During the next few months, the Central Coast Zero Net Energy Series will be coming to Cal Poly with the aim of motivating architects, designers, engineers, students and faculty to learn more about the development of sustainable buildings.
The series began Jan. 7 with the first of four events. The series was organized in conjunction with Central Coast Green Building Council (CCGBC) and the Central Coast Chapters of the American Institute of Architects.
“The overarching theme was all of us working together to create a toolkit of resources to work on together to create those specific buildings and also to develop a common language in order to move forward,” CCGBC Communications Coordinator Kori Nielsen said.
The first event included a general overview of the effects of climate change and ways developers can meet zero net energy goals in more efficient and less expensive ways.
“There’s a lot of superior technology alternatives that allow homes to be awesome, to be more cost effective and to leave out carbon sources in the beginning,” Energy and Sustainability Analyst Eric Veium said.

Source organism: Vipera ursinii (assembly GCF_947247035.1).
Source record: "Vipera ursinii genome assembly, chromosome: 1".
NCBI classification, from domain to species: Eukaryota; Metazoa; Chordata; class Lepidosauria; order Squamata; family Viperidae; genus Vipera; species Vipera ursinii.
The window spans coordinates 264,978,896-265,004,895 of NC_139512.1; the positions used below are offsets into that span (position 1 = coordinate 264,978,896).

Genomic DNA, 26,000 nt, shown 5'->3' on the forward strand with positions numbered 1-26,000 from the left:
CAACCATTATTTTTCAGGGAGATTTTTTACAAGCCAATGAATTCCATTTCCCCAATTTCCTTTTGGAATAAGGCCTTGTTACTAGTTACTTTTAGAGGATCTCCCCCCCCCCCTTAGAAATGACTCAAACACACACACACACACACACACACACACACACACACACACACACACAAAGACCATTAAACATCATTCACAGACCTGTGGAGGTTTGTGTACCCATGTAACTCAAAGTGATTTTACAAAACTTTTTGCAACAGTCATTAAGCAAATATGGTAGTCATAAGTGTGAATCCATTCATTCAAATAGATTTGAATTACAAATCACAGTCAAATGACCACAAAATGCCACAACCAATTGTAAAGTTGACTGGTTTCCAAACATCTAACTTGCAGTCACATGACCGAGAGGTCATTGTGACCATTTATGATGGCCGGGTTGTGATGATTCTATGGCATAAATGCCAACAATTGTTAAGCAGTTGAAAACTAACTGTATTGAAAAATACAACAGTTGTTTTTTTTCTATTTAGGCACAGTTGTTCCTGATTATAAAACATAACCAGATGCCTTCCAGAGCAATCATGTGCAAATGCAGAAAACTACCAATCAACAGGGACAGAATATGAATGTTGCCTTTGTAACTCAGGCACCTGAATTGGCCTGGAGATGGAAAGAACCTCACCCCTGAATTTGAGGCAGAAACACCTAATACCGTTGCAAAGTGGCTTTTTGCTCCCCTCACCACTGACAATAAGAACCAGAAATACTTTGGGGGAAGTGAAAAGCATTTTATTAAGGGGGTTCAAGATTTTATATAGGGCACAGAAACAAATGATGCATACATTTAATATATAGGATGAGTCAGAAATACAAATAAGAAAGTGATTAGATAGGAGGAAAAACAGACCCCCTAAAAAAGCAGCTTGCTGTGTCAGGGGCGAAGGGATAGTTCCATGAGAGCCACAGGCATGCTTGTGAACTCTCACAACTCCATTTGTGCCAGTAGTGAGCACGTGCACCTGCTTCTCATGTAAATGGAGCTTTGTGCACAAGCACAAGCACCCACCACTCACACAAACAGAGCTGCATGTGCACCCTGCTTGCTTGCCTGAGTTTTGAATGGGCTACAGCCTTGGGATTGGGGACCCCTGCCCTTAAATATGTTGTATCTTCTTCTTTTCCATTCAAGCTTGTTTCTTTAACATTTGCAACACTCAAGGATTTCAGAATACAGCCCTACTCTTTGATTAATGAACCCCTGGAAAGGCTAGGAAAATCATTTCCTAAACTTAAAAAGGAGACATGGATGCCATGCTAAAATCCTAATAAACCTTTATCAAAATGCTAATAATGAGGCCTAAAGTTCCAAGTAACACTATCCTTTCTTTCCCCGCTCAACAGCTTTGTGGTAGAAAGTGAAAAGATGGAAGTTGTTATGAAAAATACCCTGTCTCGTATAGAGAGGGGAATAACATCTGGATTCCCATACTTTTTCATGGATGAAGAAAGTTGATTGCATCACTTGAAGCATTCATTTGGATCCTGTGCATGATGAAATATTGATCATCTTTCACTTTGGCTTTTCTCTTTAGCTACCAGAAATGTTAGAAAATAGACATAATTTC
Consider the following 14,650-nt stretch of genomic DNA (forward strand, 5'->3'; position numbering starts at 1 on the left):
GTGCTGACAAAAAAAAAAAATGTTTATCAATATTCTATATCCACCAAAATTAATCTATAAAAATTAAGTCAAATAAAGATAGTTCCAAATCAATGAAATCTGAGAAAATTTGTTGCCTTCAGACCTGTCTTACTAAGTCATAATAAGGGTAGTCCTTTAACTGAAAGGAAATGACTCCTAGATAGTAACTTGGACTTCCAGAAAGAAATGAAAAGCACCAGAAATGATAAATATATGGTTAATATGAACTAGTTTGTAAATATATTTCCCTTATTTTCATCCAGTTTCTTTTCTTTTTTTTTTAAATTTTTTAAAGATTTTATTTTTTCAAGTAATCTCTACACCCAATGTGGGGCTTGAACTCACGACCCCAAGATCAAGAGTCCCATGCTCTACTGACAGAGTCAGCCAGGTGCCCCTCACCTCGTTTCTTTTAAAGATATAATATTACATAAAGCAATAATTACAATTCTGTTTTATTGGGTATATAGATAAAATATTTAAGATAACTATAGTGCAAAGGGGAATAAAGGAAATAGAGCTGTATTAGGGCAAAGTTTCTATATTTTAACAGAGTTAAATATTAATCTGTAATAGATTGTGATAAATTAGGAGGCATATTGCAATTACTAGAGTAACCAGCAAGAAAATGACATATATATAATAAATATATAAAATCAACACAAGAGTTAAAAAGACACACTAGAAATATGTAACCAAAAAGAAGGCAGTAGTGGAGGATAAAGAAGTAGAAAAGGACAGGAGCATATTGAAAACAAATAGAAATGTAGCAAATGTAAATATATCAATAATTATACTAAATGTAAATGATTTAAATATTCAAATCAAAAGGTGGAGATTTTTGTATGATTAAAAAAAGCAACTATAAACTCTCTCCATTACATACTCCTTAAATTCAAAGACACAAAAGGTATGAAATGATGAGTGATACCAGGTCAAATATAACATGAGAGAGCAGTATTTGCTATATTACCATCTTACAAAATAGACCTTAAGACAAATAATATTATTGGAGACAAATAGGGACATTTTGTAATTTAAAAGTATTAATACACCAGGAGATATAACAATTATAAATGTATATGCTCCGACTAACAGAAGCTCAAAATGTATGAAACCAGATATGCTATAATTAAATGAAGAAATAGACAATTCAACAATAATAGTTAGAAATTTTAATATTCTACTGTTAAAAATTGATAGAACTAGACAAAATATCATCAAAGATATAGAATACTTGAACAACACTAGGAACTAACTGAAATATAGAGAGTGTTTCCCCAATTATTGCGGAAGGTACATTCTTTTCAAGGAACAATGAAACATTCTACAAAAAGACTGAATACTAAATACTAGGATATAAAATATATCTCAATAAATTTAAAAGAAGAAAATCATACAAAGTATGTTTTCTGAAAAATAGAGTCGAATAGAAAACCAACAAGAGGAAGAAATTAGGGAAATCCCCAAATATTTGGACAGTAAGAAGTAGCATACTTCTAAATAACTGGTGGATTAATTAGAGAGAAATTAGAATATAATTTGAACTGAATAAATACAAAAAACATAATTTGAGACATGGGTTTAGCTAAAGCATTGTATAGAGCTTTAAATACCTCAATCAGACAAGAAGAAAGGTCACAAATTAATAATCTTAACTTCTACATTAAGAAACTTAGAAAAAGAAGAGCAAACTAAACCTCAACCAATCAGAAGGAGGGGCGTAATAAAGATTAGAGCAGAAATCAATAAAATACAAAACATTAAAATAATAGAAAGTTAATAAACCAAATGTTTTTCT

Some of these solutions include designing roofs that accommodate solar panels, beginning to use electrical forms of transportation and removing natural gas by using electrical induction for cooking methods.
Sustainability Coordinator Kylee Singh said she believes understanding these new developments is not only beneficial for Cal Poly, but for its students and their futures.
“We have one of the best engineering and construction management programs in the nation, and so it’s incredibly valuable for students, staff and faculty to get exposed to zero net energy building practices and to be thinking about it especially for their careers in California,” Singh said. “The state is moving quickly towards more zero net energy building mandates, so it is really going to help students in their future careers.”
These zero net energy mandates include Title 24, California energy efficiency standards in homes and buildings. According to the California Energy Commission, these standards conserve electricity and natural gas and prevent the state from having to build more power plants.
The zero net energy policy for residential buildings in California will begin in 2020 and in 2030 for commercial buildings.
“Climate change is the challenge of our time and beginning to think about the big structural changes and the small individual changes that we can each make to do our part towards carbon-free is essential,” Veium said.